Vicksburg Herald clipping

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About the 30th of June last, we received the following letter, from James Lynch, negro, editor of the "Colored Citizen's Monthly," published at Jackson. In reply to the epistle from the charcoal apostle, which was by letter, we informed him that the article to which we referred pointed to the time when he was drunk in the streets of Jackson, arrested by the police and put in prison, and that it was the time when he would have received much severer treatment but for the interferance of a clerk at Military Headquarters. We requested that if he attempted to deny this fact he would please inform us by mail, since which time we have not received a line from the abstenious and strictly temperate, saddle colored saint. It will be seen from a reading of the letter, that he has brazenly and impudently attempted to palm off a falsehood upon the public. He, in effect, says that he never used liquor in his life or acted under its influence. Was ever such impudence as he has shown? - a minister of the Gospel and then to write such a palpable falsehood, and impudently appeal to our "honor and common regard for our fellow-men," to withdraw our assertions about him. We will do nothing of the kind. You may get drunk as much as you please and deny it afterwards, but do not impudently call upon us again to relieve you from your miserable action.


JACKSON, MISS., June 29, 1869.


Dear Sir - A friend called my attention the other day to an editorial in your paper denouncing me as a drunkard. Now, sir, I appeal to your honor and common regard for your fellow-men, and ask you is it right - will your calmer judgment sustain you in injuring the character of a man who never did you harm - who never did any one harm? I have maintained an unblemished reputation since my infancy. Those who know me will declare they never saw me <em>use liquor or act under its influence</em>.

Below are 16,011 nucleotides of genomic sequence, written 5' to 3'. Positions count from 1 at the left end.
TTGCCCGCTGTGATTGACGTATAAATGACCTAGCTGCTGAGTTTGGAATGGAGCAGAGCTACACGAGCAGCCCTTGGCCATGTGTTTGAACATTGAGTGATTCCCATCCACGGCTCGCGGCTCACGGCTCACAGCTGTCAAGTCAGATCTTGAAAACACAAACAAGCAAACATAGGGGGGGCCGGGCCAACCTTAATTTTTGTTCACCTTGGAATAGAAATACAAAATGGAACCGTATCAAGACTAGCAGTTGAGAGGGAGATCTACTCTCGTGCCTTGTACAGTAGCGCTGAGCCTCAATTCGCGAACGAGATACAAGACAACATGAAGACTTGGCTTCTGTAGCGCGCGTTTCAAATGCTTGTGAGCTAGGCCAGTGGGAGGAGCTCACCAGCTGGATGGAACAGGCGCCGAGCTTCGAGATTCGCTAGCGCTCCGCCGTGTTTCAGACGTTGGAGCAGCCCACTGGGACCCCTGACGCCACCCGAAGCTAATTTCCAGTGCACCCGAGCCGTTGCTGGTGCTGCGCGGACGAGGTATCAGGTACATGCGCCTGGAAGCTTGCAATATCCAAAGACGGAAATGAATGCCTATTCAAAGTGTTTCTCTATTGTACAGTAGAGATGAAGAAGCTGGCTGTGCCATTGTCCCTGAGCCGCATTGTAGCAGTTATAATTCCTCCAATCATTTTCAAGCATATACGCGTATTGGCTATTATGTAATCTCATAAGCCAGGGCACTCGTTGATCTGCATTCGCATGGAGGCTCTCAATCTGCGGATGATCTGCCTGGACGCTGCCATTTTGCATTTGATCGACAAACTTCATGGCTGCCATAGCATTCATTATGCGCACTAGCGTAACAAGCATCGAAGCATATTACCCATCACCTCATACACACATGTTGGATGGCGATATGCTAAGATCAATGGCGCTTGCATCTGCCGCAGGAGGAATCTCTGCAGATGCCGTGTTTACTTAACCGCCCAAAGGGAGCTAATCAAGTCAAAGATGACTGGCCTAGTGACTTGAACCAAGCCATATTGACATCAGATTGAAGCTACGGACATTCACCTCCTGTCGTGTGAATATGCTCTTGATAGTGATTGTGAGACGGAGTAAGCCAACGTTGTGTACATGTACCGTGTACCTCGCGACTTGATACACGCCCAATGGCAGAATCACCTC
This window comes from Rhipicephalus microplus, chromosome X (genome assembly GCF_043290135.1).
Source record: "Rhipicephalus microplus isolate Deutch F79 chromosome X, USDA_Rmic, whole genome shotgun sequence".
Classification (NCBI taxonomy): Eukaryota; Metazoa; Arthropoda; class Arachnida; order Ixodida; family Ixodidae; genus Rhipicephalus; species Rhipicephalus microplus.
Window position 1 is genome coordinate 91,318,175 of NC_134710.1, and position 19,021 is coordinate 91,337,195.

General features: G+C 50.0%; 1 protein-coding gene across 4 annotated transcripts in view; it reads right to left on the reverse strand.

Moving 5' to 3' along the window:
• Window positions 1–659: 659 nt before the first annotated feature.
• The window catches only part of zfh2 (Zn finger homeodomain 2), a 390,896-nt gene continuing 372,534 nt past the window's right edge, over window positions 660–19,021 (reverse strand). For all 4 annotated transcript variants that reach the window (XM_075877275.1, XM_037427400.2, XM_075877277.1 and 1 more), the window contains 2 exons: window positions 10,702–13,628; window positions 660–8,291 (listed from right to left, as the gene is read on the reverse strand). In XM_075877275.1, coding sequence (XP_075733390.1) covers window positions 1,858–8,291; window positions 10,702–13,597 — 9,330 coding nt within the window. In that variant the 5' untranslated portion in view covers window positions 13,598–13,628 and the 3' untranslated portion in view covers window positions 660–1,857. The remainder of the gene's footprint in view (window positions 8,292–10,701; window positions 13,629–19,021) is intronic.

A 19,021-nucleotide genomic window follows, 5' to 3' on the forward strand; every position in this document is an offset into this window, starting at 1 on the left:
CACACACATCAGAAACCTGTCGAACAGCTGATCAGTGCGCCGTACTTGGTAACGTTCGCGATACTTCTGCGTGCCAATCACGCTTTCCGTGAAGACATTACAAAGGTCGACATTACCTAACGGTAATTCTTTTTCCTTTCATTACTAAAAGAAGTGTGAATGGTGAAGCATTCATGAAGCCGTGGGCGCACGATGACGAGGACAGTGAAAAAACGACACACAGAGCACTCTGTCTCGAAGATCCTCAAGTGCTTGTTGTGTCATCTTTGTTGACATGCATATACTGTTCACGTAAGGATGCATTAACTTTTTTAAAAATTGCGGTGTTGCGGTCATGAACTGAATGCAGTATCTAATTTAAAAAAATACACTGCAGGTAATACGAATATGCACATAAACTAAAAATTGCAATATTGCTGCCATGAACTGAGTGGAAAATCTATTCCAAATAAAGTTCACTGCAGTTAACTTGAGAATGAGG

Will you not act fairly in this matter and make that allusion to the editorial in question as will relieve me from an unjust censure? Your paper carries this charge where no vindication of mine can ever reach. Perhaps you did this from political motives, but certainly this need not influence you, as my political course means injury to no one.

Respectfully yours,




Vicksburg Herald, “Vicksburg Herald clipping,” Mississippi State University Libraries, accessed September 24, 2023,

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